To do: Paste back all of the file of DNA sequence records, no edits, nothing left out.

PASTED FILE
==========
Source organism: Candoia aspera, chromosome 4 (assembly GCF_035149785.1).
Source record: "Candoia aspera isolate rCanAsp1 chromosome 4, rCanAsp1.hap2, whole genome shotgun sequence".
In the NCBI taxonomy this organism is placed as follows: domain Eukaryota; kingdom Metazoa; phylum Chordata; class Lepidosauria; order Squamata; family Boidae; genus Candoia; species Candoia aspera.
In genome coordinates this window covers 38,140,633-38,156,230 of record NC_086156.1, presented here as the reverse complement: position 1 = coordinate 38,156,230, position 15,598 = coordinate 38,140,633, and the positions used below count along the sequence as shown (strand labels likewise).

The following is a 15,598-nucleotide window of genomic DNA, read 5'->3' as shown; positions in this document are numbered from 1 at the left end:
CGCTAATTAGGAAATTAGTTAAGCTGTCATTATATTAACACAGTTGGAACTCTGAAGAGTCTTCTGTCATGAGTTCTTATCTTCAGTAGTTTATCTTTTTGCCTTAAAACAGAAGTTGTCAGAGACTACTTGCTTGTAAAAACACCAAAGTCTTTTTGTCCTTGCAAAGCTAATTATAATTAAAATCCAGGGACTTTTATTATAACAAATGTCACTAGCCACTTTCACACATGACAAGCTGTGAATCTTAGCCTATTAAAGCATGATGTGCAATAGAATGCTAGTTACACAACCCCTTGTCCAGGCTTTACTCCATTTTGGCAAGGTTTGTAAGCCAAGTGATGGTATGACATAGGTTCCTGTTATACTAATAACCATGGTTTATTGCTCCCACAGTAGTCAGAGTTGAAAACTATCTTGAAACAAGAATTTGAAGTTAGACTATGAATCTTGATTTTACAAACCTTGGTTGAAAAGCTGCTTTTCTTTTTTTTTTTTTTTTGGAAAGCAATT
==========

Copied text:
Source organism: Candoia aspera, chromosome 4 (assembly GCF_035149785.1).
Source record: "Candoia aspera isolate rCanAsp1 chromosome 4, rCanAsp1.hap2, whole genome shotgun sequence".
In the NCBI taxonomy this organism is placed as follows: domain Eukaryota; kingdom Metazoa; phylum Chordata; class Lepidosauria; order Squamata; family Boidae; genus Candoia; species Candoia aspera.
In genome coordinates this window covers 38,140,633-38,156,230 of record NC_086156.1, presented here as the reverse complement: position 1 = coordinate 38,156,230, position 15,598 = coordinate 38,140,633, and the positions used below count along the sequence as shown (strand labels likewise).

The following is a 15,598-nucleotide window of genomic DNA, read 5'->3' as shown; positions in this document are numbered from 1 at the left end:
CGCTAATTAGGAAATTAGTTAAGCTGTCATTATATTAACACAGTTGGAACTCTGAAGAGTCTTCTGTCATGAGTTCTTATCTTCAGTAGTTTATCTTTTTGCCTTAAAACAGAAGTTGTCAGAGACTACTTGCTTGTAAAAACACCAAAGTCTTTTTGTCCTTGCAAAGCTAATTATAATTAAAATCCAGGGACTTTTATTATAACAAATGTCACTAGCCACTTTCACACATGACAAGCTGTGAATCTTAGCCTATTAAAGCATGATGTGCAATAGAATGCTAGTTACACAACCCCTTGTCCAGGCTTTACTCCATTTTGGCAAGGTTTGTAAGCCAAGTGATGGTATGACATAGGTTCCTGTTATACTAATAACCATGGTTTATTGCTCCCACAGTAGTCAGAGTTGAAAACTATCTTGAAACAAGAATTTGAAGTTAGACTATGAATCTTGATTTTACAAACCTTGGTTGAAAAGCTGCTTTTCTTTTTTTTTTTTTTTTGGAAAGCAATT